The second most advanced project is also operated by Dart Energy, but seems to be on hold while they focus on Airth. This is at a Canonbie in Dumfries and Galloway, and while still in the testing stage, over 19 wells have been drilled. The Council requested an EIA for some (all?) of the relevant planning applications, but when Greenpark Energy (the company that held the license until Dart bought it out in winter 2011/12) applied to SEPA for fracking permits the Council told them there was no planning variation needed.

Reach Coal Seam Gas is hoping to develop CBM in North Lanarkshire, but recently withdrew a planning application for a development at Moodiesburn, following significant public opposition.



The main groups engaging with unconventional gas are FoES, our Stirling, Falkirk and Inverness local groups; Green Party Stirling and Canonbie local groups; Transition Stirling; People & Planet; Women’s Environmental Network; Frack Off Scotland; and Frack Off.

The cosmetics company LUSH have also engaged with the network and held an open day in their Stirling store, using resources created by Frack Off.

We have established an informal coalition with these groups and interested individuals, and we try to meet up every other month or so.


Current activity is focussed on resisting the immediate threat posed by Dart Energy’s plans to develop the first commercial CBM production in the UK at Airth. We have developed template objections and disseminated around our lists and to local groups.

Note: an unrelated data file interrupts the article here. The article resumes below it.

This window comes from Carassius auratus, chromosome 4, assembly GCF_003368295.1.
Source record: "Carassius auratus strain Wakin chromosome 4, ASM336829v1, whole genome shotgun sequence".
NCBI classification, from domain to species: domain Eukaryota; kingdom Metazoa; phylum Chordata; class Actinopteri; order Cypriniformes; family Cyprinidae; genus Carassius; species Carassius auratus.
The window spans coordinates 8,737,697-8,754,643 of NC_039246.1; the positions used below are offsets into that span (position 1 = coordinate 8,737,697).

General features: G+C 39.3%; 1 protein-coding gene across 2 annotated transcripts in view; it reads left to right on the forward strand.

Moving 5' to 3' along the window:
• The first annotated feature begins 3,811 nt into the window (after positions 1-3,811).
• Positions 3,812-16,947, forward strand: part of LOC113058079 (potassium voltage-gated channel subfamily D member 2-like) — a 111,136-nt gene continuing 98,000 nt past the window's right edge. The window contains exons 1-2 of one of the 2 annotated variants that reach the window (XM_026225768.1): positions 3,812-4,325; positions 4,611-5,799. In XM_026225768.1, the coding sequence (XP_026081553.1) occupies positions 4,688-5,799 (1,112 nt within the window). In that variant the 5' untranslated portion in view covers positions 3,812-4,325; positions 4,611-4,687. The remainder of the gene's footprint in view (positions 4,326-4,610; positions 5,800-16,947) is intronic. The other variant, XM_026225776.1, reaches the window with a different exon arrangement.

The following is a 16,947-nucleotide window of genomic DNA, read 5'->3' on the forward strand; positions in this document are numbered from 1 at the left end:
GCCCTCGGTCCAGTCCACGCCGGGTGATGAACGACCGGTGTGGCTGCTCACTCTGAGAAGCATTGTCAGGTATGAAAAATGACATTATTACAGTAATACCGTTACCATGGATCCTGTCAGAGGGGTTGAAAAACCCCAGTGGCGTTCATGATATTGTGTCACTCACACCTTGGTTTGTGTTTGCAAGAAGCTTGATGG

Areas within Stirling, Falkirk and Dumfries & Galloway are the most likely to be interested in frack-free zones, but no clear indication of interest yet. FoES held a number of public meetings in the Airth area.

Other NGOs including RSPB Scotland and WWF have expressed an interest and developed position statements. The Stop Climate Chaos Scotland network has also expressed some interest.

RSPB and others may be willing to submit a joint objection to Dart’s Airth CBM plans particularly as the proposed outflow pipeline runs right through an RSPB reserve into the sensitive Firth of Forth.


FoES have built a new website with an online map at to act as a first stop shop for individuals, community groups and NGOs to find out more and take action.

FoES have also created a number of resources including briefings, frack free zone packs, an interactive prezi

Frack Off have also created a number of useful resources and maintain a very helpful website.

We badly need authoritative research and resources specifically on CBM as the media hype continues to focus on shale.


FoES hosted an e-action to MSPs and to MPs which got varied responses and has helped indicate the various party positions.

The Green Party are very supportive and local Stirling and Canonbie groups have been mobilising.

The Labour Party (main opposition) are also cautiously supportive.